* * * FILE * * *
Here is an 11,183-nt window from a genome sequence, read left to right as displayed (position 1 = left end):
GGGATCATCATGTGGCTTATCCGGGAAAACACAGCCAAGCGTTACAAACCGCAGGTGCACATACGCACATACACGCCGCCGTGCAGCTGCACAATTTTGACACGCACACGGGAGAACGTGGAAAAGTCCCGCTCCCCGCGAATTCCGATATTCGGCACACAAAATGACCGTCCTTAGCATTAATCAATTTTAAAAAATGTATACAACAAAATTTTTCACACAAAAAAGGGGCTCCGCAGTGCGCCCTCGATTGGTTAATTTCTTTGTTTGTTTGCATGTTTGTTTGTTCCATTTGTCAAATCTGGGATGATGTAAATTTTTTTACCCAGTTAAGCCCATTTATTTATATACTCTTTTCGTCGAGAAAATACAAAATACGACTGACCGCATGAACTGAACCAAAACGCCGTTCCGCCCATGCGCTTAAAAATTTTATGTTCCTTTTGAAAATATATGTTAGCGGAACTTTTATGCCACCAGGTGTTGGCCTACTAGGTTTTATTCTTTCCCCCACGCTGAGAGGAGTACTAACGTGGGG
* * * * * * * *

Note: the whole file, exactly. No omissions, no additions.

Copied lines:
Here is an 11,183-nt window from a genome sequence, read left to right as displayed (position 1 = left end):
GGGATCATCATGTGGCTTATCCGGGAAAACACAGCCAAGCGTTACAAACCGCAGGTGCACATACGCACATACACGCCGCCGTGCAGCTGCACAATTTTGACACGCACACGGGAGAACGTGGAAAAGTCCCGCTCCCCGCGAATTCCGATATTCGGCACACAAAATGACCGTCCTTAGCATTAATCAATTTTAAAAAATGTATACAACAAAATTTTTCACACAAAAAAGGGGCTCCGCAGTGCGCCCTCGATTGGTTAATTTCTTTGTTTGTTTGCATGTTTGTTTGTTCCATTTGTCAAATCTGGGATGATGTAAATTTTTTTACCCAGTTAAGCCCATTTATTTATATACTCTTTTCGTCGAGAAAATACAAAATACGACTGACCGCATGAACTGAACCAAAACGCCGTTCCGCCCATGCGCTTAAAAATTTTATGTTCCTTTTGAAAATATATGTTAGCGGAACTTTTATGCCACCAGGTGTTGGCCTACTAGGTTTTATTCTTTCCCCCACGCTGAGAGGAGTACTAACGTGGGG